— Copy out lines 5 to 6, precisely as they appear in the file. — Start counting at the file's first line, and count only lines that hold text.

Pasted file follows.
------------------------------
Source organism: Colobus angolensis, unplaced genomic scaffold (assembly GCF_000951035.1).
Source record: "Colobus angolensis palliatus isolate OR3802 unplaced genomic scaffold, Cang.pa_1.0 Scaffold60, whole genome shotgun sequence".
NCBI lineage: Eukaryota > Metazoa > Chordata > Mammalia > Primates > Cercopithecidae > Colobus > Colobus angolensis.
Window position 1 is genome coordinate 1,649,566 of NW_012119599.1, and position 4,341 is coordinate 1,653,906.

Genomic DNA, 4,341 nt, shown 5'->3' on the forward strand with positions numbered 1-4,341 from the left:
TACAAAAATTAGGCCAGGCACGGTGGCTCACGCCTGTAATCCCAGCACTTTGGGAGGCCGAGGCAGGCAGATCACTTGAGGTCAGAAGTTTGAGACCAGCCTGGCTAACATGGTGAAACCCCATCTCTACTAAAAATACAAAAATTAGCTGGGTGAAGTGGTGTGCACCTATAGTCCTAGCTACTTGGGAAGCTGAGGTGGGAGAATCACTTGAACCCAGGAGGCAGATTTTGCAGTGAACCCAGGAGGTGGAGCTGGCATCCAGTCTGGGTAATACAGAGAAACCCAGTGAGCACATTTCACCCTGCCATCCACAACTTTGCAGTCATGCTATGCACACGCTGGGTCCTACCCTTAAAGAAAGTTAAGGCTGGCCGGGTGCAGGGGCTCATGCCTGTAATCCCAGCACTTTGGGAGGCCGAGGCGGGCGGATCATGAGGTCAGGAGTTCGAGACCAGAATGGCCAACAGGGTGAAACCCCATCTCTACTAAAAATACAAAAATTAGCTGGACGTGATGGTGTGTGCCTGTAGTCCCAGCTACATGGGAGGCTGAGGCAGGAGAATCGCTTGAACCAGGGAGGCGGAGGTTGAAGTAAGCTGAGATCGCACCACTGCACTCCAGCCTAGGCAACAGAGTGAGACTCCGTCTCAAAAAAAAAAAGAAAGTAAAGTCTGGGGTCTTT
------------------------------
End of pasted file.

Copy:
Genomic DNA, 4,341 nt, shown 5'->3' on the forward strand with positions numbered 1-4,341 from the left:
TACAAAAATTAGGCCAGGCACGGTGGCTCACGCCTGTAATCCCAGCACTTTGGGAGGCCGAGGCAGGCAGATCACTTGAGGTCAGAAGTTTGAGACCAGCCTGGCTAACATGGTGAAACCCCATCTCTACTAAAAATACAAAAATTAGCTGGGTGAAGTGGTGTGCACCTATAGTCCTAGCTACTTGGGAAGCTGAGGTGGGAGAATCACTTGAACCCAGGAGGCAGATTTTGCAGTGAACCCAGGAGGTGGAGCTGGCATCCAGTCTGGGTAATACAGAGAAACCCAGTGAGCACATTTCACCCTGCCATCCACAACTTTGCAGTCATGCTATGCACACGCTGGGTCCTACCCTTAAAGAAAGTTAAGGCTGGCCGGGTGCAGGGGCTCATGCCTGTAATCCCAGCACTTTGGGAGGCCGAGGCGGGCGGATCATGAGGTCAGGAGTTCGAGACCAGAATGGCCAACAGGGTGAAACCCCATCTCTACTAAAAATACAAAAATTAGCTGGACGTGATGGTGTGTGCCTGTAGTCCCAGCTACATGGGAGGCTGAGGCAGGAGAATCGCTTGAACCAGGGAGGCGGAGGTTGAAGTAAGCTGAGATCGCACCACTGCACTCCAGCCTAGGCAACAGAGTGAGACTCCGTCTCAAAAAAAAAAAGAAAGTAAAGTCTGGGGTCTTT